Tuesday, March 20, 2012

A gleeful farewell to the land of pink and purple blobs

Join me today in gathering on this festive occasion to say a definitive goodbye to histology, the dark and murky realm of pink and purple blobs. Studying histology was like being adrift in a stormy ocean in a tiny rubber lifeboat with barely a day's supply of food. After staring at epithelia and glandular stroma for a couple hours, everything blends in and pretty soon, it's like being on a bad acid trip, or so I am told.

Here are some things that I was made aware of in the last few months:

1. Depending on the level of the section, it can be difficult to distinguish between an oral cavity and an anus. They both have stratified squamous epithelium. It is virtually impossible (at least for me) to distinguish between anal tissue and normal skin because they both look almost identical on a slide preparation.

2. Macrophages get the coolest names throughout the body. The flip side is their multiple names create considerable confusion. It takes some effort to remember that Hofbauer cells, Kupffer cells, Microglia and Osteoclasts are essentially referring to the same type of cell.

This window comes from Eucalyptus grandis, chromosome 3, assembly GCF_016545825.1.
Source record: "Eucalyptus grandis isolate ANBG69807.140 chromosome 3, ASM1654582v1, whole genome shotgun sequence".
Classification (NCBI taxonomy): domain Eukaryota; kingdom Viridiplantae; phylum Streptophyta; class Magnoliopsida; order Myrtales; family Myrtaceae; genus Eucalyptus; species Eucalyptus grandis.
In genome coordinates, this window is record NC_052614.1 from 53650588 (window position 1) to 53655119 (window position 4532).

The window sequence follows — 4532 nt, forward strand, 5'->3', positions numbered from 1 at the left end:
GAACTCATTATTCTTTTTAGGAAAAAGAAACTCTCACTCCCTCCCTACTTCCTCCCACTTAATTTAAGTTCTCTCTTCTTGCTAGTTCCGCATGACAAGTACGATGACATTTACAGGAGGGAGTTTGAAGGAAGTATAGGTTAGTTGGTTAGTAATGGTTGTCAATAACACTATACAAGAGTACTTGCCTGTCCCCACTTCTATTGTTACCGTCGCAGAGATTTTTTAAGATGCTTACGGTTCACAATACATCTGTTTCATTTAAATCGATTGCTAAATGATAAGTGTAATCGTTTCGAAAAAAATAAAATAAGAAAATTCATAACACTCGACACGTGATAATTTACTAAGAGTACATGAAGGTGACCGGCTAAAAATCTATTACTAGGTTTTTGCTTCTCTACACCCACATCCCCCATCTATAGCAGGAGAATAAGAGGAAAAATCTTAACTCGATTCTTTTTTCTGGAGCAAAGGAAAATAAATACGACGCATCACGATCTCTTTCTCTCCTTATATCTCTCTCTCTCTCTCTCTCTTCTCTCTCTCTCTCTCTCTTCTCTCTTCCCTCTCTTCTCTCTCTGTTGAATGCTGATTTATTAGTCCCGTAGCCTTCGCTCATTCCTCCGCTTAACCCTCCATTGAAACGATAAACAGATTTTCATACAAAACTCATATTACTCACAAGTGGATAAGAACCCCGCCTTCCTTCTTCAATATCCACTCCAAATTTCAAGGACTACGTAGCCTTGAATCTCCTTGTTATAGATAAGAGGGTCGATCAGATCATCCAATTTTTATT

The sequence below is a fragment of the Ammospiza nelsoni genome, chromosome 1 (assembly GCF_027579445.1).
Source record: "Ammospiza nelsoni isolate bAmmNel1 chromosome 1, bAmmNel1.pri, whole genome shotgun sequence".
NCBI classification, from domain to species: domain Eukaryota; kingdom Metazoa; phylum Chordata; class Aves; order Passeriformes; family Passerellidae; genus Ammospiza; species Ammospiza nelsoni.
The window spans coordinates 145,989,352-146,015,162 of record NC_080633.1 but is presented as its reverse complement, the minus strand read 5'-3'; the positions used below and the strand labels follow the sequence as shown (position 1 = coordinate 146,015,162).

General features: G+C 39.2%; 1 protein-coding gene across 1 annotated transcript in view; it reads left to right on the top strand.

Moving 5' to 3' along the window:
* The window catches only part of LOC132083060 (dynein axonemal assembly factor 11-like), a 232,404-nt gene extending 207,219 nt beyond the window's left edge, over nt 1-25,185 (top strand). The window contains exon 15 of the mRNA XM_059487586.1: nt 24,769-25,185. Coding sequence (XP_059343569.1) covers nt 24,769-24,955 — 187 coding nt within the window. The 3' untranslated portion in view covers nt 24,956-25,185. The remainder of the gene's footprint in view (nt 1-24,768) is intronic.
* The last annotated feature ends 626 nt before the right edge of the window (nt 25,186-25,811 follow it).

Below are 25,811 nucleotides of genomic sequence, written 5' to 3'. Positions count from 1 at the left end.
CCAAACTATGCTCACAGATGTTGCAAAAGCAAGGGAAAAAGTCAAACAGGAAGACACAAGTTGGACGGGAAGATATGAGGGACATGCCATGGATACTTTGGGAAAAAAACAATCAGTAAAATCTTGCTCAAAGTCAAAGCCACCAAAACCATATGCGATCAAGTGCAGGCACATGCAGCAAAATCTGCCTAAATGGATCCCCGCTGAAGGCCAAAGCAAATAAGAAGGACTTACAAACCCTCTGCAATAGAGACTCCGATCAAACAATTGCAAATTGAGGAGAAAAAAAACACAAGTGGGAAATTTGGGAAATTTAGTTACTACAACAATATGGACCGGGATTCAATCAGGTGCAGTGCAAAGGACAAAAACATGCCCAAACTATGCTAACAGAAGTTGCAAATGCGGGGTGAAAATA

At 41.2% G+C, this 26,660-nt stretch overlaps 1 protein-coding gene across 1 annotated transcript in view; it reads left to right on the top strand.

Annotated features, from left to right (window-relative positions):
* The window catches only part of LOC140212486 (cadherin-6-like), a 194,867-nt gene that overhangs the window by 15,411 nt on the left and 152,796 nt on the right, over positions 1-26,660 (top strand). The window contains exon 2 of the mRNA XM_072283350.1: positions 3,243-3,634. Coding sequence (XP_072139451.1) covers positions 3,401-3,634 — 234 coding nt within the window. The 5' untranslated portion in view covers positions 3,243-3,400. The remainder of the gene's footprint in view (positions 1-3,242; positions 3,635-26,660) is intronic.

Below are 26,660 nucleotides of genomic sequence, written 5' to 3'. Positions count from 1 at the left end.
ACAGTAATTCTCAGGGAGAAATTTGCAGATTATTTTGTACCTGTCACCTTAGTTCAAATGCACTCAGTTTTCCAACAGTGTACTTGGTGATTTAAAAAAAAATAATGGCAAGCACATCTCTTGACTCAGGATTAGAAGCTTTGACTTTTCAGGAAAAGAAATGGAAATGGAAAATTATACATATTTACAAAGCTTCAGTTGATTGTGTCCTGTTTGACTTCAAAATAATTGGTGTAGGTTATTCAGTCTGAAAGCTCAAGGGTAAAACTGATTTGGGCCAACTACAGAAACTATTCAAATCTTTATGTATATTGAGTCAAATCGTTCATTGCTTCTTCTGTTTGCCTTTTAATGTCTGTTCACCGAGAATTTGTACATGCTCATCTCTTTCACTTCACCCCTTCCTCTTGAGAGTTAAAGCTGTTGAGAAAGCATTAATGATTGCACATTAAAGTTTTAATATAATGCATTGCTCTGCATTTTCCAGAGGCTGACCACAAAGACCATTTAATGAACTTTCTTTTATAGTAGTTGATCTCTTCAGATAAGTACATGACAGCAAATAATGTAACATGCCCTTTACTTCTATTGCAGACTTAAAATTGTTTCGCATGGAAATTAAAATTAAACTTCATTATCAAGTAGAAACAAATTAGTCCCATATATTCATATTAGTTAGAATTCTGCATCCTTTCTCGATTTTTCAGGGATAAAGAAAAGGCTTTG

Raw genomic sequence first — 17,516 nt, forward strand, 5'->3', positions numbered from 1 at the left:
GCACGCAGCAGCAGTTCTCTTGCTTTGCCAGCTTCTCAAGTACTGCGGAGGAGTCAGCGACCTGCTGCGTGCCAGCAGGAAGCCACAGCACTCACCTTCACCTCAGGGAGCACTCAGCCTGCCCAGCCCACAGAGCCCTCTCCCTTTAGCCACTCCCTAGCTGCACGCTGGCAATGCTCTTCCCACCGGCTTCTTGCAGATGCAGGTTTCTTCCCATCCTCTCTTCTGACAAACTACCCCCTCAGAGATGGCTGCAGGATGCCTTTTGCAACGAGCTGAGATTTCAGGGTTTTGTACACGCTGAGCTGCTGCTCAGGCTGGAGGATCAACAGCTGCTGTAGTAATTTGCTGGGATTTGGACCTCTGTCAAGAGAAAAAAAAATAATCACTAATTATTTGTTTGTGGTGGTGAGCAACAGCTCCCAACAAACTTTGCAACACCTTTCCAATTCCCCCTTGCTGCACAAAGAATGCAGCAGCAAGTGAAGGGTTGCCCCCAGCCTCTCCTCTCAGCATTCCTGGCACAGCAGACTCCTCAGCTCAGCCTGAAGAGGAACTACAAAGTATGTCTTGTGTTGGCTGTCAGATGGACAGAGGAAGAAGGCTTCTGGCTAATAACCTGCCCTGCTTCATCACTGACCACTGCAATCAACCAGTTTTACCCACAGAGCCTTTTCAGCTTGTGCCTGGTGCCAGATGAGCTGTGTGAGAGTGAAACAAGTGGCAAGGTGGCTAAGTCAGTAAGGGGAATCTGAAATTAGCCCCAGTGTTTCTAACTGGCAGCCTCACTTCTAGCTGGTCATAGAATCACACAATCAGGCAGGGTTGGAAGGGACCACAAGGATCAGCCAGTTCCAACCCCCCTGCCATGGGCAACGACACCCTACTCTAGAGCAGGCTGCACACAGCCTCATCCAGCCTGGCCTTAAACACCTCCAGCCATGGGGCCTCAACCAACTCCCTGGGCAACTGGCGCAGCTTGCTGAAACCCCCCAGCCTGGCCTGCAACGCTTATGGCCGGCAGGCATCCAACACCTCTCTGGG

3. Nomenclature is shitty and lazy. There are a thousand different things named after this guy Langerhans - Langerhans cell, pancreatic islets of Langerhans. Dude, next time try to be not such a gunner. There are multiple different cells with completely different functions and location named 'chief cells'. I guess clarity in naming was not a chief priority for anatomists and histologists.

And finally...

4. If you stare at it hard enough, you will see it. True for any cell on any slide preparation.

To be fair, the subject matter is dry and it is not our teacher's fault. To his credit he was very helpful and held critical reviews before each exam to virtually spoon-feed us information we got tested on. But I will definitely not be missing this class. I lost enough hair trying to decipher the difference between basal lamina and basement membrane to care any more.

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